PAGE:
Monday, January 3, 2011

Paintball is Expensive (mostly)

The most common reason I hear that people play less paintball than they want to, or they have quit playing entirely, or their friends don’t play is that paintball is too expensive. There are other reasons, but expense is by far the most common that I hear. The reason for that of course is that paintball, for the most part, is an arms race and those not wanting to arm themselves and load up as much as the other guys feel at a disadvantage. Yes, there are those of us who go out and actually enjoy being the underdog (as far as arms go), but we are not the average player. We are more the exception to the rule. Most people do not enjoy themselves as much if they feel they are being overpowered by others with better equipment and more ammo. In order to not feel that way, you need to buck up, financially.

This is quite obvious when you look around the paintball industry and you identify the trends of the last few years (and yes it started before the recession). Tourney play is down. Tournament play is the most expensive form of paintball if you want to compete even halfway seriously. Tournaments cost money to enter and even more money to arm up for. Take into consideration the money and time commitment (time is money) needed for practices and it’s not difficult at all to see why only a small number of people can afford to take part or stick with it for any length of time.

Big game scenario paintball has increased dramatically in the last decade. Players are willing to travel great distances, shoot lots of paint and even pay a premium sometimes for that paint. Does that mean that big game scenario paintball is bucking the trend? No. Because those taking part in the big game scenario games are playing fairly rarely, for the most part. Many of the participants are only playing a few games per year. Sure they are paying hundreds of dollars per event between entry, paint, travel and other associated expenses, but if they are only doing it 2 or 3 times per year, it’s a much smaller bucket than the tourney guys need to fill, for instance. Big game scenario games are well attended, but if they were readily available every weekend at your local field, they would not be, for the simple reason that players could not afford to play these events that often.

Local recreational field play has always and will probably always be reliant on new players and those that only play a few times per year. There are fields that try to cater mostly to “regulars” but those are also the fields that have suffered the most in the last few years (and yes, more so during the recession). But there are not enough people in most areas that can afford to play every week or even every two weeks for fields to not be reliant on the new and occasional player. It’s not that these people don’t have fun playing paintball. Many of them go home ecstatic, but that doesn’t change the fact that they can’t afford to come back week after week. But it does mean that a certain amount of recreational paintball fields can exist in most areas catering to the occasional players.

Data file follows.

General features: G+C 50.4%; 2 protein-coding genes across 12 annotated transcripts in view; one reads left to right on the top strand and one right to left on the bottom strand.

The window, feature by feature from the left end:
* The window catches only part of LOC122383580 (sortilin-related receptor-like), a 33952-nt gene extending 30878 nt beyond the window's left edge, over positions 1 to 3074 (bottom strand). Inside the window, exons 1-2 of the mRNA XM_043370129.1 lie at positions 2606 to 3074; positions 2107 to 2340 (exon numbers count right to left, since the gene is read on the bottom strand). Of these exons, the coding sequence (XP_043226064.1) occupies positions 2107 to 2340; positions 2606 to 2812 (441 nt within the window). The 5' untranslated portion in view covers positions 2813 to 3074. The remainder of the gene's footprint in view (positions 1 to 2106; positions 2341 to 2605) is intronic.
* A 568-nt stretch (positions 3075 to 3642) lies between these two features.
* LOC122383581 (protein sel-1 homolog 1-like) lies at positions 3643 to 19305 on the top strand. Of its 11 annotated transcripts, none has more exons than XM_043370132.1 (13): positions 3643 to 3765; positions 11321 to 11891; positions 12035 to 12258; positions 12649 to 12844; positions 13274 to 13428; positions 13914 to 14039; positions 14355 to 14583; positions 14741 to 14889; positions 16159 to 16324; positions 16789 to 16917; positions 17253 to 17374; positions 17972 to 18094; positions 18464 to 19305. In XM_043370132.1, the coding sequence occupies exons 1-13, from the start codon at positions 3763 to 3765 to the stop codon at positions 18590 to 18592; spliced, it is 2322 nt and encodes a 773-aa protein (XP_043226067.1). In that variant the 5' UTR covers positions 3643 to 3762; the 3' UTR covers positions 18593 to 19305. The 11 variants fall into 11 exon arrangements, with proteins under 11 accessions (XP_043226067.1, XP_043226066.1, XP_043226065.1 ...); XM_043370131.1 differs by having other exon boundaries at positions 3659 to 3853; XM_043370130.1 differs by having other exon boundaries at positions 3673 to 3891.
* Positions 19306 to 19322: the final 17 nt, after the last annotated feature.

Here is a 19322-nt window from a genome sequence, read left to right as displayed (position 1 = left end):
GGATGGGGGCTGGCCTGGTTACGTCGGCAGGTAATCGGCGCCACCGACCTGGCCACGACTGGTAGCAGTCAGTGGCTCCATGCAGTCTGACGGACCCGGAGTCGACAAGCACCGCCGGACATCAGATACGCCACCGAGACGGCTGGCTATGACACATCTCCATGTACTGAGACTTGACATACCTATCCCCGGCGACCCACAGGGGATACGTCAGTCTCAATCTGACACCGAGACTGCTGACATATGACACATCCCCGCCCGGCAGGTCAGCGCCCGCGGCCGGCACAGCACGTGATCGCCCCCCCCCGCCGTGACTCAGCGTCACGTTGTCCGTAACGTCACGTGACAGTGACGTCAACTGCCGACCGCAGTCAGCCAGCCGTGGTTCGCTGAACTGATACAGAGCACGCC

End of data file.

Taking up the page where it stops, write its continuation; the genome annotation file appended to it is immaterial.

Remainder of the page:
The trend also means that a certain amount of big game scenario games can be held and will continue to be well attended. If however the market gets flooded with big game scenario play, not only will the separate games be less densely attended, but the overall attraction to the events will fade away. This is because many players go to these big events because they are big events. I have met several people who have gone to big events, such as D-Day for instance, who said it was a great thing to experience and they are glad they did it, but it wasn’t something they would do very often. If the numbers were to start dropping at these events, the allure would fade. It’s much like going to a popular night club. Once the novelty wears off and the crowds start to thin, they tend to thin quite quickly.

Tourney play during the late part of the last century and the early part of this century was “the” form of paintball that was going to dominate paintball participation, or so many thought at the time. Technology brought prices of gear down and mass paintball sales brought the price of ammo down. With the falling prices, how could the game not gain more and more popularity? And it did. Recreational play also increased during those times, but the focus was on tournament paintball. But of course we all know now that the dropping prices of gear and paint didn’t make the game cheaper. It just changed the game (not just in tournament play). We had markers that could shoot higher volumes of paint more reliably and paint priced such that we could do so. In the end though, a player’s pockets were just as empty at the end of the day and the next practice and/or tournament was approaching fast.

Unless a player chooses to play a form of paintball that handicaps them or plays with a group of players in a version where it has been predetermined to play with a lower volume of ammo and/or reduced technology like pump play or hopperball (which will result in lower ammo consumption), paintball will continue to be a relatively expensive past time. That’s just the reality of the situation.

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